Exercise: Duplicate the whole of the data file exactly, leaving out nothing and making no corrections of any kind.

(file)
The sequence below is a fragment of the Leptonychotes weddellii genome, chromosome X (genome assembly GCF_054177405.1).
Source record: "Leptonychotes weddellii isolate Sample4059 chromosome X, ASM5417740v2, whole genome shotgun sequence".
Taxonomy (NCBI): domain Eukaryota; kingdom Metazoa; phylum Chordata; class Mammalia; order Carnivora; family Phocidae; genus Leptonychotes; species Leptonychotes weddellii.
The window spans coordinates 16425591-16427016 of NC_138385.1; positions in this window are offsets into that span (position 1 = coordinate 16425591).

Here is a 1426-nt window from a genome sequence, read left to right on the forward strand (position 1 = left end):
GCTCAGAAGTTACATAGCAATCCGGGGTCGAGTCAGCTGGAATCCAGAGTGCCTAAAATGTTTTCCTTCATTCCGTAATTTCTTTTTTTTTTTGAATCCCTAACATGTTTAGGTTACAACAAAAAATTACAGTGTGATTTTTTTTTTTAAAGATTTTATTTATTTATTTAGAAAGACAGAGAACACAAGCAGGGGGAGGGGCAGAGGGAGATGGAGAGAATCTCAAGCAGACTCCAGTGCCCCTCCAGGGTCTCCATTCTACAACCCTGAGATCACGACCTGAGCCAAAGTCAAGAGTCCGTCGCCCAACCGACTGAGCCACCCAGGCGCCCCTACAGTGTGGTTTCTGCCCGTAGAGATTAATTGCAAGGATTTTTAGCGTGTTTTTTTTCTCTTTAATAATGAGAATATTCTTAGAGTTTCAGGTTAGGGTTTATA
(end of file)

The sequence below is a fragment of the Leptonychotes weddellii genome, chromosome X (genome assembly GCF_054177405.1).
Source record: "Leptonychotes weddellii isolate Sample4059 chromosome X, ASM5417740v2, whole genome shotgun sequence".
Taxonomy (NCBI): domain Eukaryota; kingdom Metazoa; phylum Chordata; class Mammalia; order Carnivora; family Phocidae; genus Leptonychotes; species Leptonychotes weddellii.
The window spans coordinates 16425591-16427016 of NC_138385.1; positions in this window are offsets into that span (position 1 = coordinate 16425591).

Here is a 1426-nt window from a genome sequence, read left to right on the forward strand (position 1 = left end):
GCTCAGAAGTTACATAGCAATCCGGGGTCGAGTCAGCTGGAATCCAGAGTGCCTAAAATGTTTTCCTTCATTCCGTAATTTCTTTTTTTTTTTGAATCCCTAACATGTTTAGGTTACAACAAAAAATTACAGTGTGATTTTTTTTTTTAAAGATTTTATTTATTTATTTAGAAAGACAGAGAACACAAGCAGGGGGAGGGGCAGAGGGAGATGGAGAGAATCTCAAGCAGACTCCAGTGCCCCTCCAGGGTCTCCATTCTACAACCCTGAGATCACGACCTGAGCCAAAGTCAAGAGTCCGTCGCCCAACCGACTGAGCCACCCAGGCGCCCCTACAGTGTGGTTTCTGCCCGTAGAGATTAATTGCAAGGATTTTTAGCGTGTTTTTTTTCTCTTTAATAATGAGAATATTCTTAGAGTTTCAGGTTAGGGTTTATA